Phenomic science & Controlled Environment Agriculture
Plant Phenomics and Controlled Environment Agriculture
An essential part of plant science is understanding how different plants respond to their environment, whether this is in the field or in controlled environments such as Greenhouses and more recently, Vertical Farms.
The National Plant Phenomics Centre, funded by the BBSRC and Welsh Govt. is the first of its kind in a UK University and provides access to scientists across the UK and Globally to state-of-the-art phenotyping systems. The phenotyping systems are currently used in national and international research networks including PhenomUK, EPPN2020 and the China-UK Plant Phenomics Centre. The NPPC works closely with the Geography Dept and the Computer Science dept to develop novel solutions to data acquisition and analyses, including the development of deep learning solutions for agronomic issues.
Approach & Facilities
Approach and Facilities
Non-destructive non-contact sensors provide information on crop development and physiology, their environment, and the interaction between crop and environment. Such methods also allow repeated measurements across time, providing longitudinal trait information on genotype x environment x management interactions across the life cycle.
Emerging technologies include automated plant handling platforms, robotics, imaging and computer science (deep learning, semantic reasoning, etc), extending through to Remote Sensing and Earth Observation permit non-destructive collection of physical and physiological parameters across scales, from the sub cellular through to the field and landscape (Yang et al., 2020; 10.1016/j.molp.2020.01.008).
Whilst our commercial platforms are designed for traditional row (oats, wheat, rapeseed/canola, etc) and greenhouse crops, we have developed bespoke methodologies for roots, clover, forage grasses, grapevines, Miscanthus and peatland species. Biomedical technologies have been repurposed for plant science research.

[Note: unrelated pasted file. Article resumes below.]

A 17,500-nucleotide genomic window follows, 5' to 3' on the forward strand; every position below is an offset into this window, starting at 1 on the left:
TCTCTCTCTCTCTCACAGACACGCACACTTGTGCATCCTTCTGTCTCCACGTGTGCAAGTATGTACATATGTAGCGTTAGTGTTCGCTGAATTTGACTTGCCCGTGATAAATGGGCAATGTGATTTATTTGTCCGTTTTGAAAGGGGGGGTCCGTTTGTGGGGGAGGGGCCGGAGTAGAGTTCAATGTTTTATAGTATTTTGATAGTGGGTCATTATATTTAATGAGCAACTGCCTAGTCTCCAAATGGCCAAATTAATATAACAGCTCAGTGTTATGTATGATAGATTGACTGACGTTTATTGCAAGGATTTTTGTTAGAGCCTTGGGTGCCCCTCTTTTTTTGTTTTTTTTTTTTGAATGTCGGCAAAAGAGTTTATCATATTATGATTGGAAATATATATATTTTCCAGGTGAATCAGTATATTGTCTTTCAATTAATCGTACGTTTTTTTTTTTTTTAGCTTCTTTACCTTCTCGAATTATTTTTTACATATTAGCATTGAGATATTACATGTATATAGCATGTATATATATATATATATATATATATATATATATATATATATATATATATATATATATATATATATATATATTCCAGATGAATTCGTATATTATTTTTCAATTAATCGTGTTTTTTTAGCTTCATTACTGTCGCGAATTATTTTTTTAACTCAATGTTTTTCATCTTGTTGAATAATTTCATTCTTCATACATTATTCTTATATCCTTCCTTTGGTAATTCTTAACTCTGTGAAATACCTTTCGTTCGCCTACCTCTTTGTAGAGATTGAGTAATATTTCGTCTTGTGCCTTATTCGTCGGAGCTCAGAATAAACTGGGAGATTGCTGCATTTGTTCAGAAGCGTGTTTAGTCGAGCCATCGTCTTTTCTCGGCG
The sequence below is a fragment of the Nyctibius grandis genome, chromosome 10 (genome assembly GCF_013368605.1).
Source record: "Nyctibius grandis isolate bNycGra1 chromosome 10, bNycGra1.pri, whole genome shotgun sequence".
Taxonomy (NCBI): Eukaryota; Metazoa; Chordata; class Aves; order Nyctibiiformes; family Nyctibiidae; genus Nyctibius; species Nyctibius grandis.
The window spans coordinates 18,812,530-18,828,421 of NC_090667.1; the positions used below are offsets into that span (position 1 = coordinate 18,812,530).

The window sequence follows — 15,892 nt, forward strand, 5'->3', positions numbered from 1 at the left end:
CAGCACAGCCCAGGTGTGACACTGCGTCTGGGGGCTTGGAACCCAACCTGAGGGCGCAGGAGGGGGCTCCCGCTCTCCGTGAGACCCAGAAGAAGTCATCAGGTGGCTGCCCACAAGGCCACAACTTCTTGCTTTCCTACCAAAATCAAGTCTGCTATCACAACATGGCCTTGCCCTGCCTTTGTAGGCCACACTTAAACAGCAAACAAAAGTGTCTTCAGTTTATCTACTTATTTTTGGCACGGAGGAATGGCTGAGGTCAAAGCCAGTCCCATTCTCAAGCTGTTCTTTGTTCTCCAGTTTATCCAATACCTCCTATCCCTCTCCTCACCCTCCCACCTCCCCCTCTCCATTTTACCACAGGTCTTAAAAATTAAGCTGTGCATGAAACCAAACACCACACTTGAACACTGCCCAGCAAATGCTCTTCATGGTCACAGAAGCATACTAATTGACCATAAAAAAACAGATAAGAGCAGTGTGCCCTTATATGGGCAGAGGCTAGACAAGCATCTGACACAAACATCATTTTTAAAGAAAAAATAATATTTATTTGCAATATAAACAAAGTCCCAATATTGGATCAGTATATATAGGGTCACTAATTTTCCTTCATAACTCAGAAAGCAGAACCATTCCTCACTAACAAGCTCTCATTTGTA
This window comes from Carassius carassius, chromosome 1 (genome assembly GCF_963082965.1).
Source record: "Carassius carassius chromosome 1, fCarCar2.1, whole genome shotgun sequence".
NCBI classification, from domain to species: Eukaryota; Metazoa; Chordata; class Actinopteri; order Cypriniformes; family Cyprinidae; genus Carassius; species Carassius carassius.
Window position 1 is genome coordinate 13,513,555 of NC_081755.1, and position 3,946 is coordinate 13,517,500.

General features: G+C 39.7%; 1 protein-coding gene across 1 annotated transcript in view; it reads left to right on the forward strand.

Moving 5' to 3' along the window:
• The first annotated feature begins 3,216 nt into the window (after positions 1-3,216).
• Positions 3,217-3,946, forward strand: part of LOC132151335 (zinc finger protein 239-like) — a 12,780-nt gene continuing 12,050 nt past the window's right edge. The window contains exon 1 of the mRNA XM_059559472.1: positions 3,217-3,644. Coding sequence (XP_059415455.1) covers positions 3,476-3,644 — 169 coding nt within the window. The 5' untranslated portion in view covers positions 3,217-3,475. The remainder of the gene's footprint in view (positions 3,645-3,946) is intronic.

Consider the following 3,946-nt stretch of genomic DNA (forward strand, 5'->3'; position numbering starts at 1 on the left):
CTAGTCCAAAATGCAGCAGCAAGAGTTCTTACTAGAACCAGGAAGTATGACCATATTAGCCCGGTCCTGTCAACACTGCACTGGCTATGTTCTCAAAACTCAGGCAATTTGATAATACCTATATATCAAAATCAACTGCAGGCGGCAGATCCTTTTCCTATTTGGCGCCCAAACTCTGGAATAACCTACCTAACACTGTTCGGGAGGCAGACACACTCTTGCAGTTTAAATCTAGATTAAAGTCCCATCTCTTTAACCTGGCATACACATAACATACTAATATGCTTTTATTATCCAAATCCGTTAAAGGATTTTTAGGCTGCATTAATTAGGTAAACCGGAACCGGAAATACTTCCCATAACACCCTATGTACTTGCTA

Specialised glasshouses and controlled environment rooms (CERs) simulate climates from diverse latitudes. To fill the gap between CERs and the field, large scale soil-plant-air units provide highly instrumented facilities for detailed physiological phenotyping. Instrumented field plots along an altitudinal cline (sea level to 350m) and within a common photoperiod (10km on an approximately W-E transect) and mobile data acquisition platforms provide access to diverse outdoor growing environments all the way up to farm scale.
The Ecophysiology Lab provides expertise and state of the art instrumentation for deep physiological studies including Scholander pressure chambers, infra red gas analyzers, and both single and continuous monitoring of chlorophyll fluorescence.
Complemented by metabolomics and next generation genomics, these approaches are being used to improve crop models that predict yield in the context of environmental variables, with a view to enhancing agricultural productivity and supply chains while reducing environmental impact.
To encourage the deployment of these technologies in agriculture generally and specifically in sustainable low-impact food production such as vertical farming, the new Aberystwyth Innovation Campus provides facilities and training for small businesses.
|Prof John Doonanfirstname.lastname@example.org||+44 (0) 1970 823080|
|Dr Matthew Hegartyemail@example.com||+44 (0) 1970 622284|
|Dr Andrew Lloydfirstname.lastname@example.org|